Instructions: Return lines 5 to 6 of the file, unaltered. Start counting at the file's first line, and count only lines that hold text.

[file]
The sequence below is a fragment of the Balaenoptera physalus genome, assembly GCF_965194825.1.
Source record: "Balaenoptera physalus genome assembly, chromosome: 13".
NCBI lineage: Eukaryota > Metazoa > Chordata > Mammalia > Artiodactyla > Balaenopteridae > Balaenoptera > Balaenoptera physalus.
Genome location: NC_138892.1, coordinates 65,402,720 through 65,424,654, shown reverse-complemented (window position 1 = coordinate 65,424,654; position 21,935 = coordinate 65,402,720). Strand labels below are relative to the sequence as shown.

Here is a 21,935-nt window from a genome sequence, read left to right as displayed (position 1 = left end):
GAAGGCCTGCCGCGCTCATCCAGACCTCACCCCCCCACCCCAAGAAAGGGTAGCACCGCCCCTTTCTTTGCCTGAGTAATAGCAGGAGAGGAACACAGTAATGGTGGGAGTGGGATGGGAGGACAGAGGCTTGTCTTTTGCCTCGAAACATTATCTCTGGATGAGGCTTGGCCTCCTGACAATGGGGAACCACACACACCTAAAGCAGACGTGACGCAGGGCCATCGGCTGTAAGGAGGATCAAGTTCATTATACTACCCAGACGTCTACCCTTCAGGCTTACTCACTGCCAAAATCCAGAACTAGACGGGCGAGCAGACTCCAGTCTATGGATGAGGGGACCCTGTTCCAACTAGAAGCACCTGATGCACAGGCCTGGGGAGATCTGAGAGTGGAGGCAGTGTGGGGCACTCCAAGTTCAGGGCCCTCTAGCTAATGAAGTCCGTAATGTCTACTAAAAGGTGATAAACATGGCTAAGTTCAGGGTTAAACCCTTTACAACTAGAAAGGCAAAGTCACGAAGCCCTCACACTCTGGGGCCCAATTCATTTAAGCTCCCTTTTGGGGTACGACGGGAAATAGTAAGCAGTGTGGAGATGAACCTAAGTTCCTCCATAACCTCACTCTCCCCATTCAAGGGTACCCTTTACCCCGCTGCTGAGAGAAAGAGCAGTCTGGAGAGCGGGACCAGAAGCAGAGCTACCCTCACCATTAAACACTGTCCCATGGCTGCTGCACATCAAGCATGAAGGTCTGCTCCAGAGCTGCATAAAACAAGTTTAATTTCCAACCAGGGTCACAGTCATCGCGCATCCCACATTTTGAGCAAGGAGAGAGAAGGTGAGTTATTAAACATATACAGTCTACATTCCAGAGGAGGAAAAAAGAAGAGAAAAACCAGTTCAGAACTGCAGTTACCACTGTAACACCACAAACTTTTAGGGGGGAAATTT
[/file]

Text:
Here is a 21,935-nt window from a genome sequence, read left to right as displayed (position 1 = left end):
GAAGGCCTGCCGCGCTCATCCAGACCTCACCCCCCCACCCCAAGAAAGGGTAGCACCGCCCCTTTCTTTGCCTGAGTAATAGCAGGAGAGGAACACAGTAATGGTGGGAGTGGGATGGGAGGACAGAGGCTTGTCTTTTGCCTCGAAACATTATCTCTGGATGAGGCTTGGCCTCCTGACAATGGGGAACCACACACACCTAAAGCAGACGTGACGCAGGGCCATCGGCTGTAAGGAGGATCAAGTTCATTATACTACCCAGACGTCTACCCTTCAGGCTTACTCACTGCCAAAATCCAGAACTAGACGGGCGAGCAGACTCCAGTCTATGGATGAGGGGACCCTGTTCCAACTAGAAGCACCTGATGCACAGGCCTGGGGAGATCTGAGAGTGGAGGCAGTGTGGGGCACTCCAAGTTCAGGGCCCTCTAGCTAATGAAGTCCGTAATGTCTACTAAAAGGTGATAAACATGGCTAAGTTCAGGGTTAAACCCTTTACAACTAGAAAGGCAAAGTCACGAAGCCCTCACACTCTGGGGCCCAATTCATTTAAGCTCCCTTTTGGGGTACGACGGGAAATAGTAAGCAGTGTGGAGATGAACCTAAGTTCCTCCATAACCTCACTCTCCCCATTCAAGGGTACCCTTTACCCCGCTGCTGAGAGAAAGAGCAGTCTGGAGAGCGGGACCAGAAGCAGAGCTACCCTCACCATTAAACACTGTCCCATGGCTGCTGCACATCAAGCATGAAGGTCTGCTCCAGAGCTGCATAAAACAAGTTTAATTTCCAACCAGGGTCACAGTCATCGCGCATCCCACATTTTGAGCAAGGAGAGAGAAGGTGAGTTATTAAACATATACAGTCTACATTCCAGAGGAGGAAAAAAGAAGAGAAAAACCAGTTCAGAACTGCAGTTACCACTGTAACACCACAAACTTTTAGGGGGGAAATTT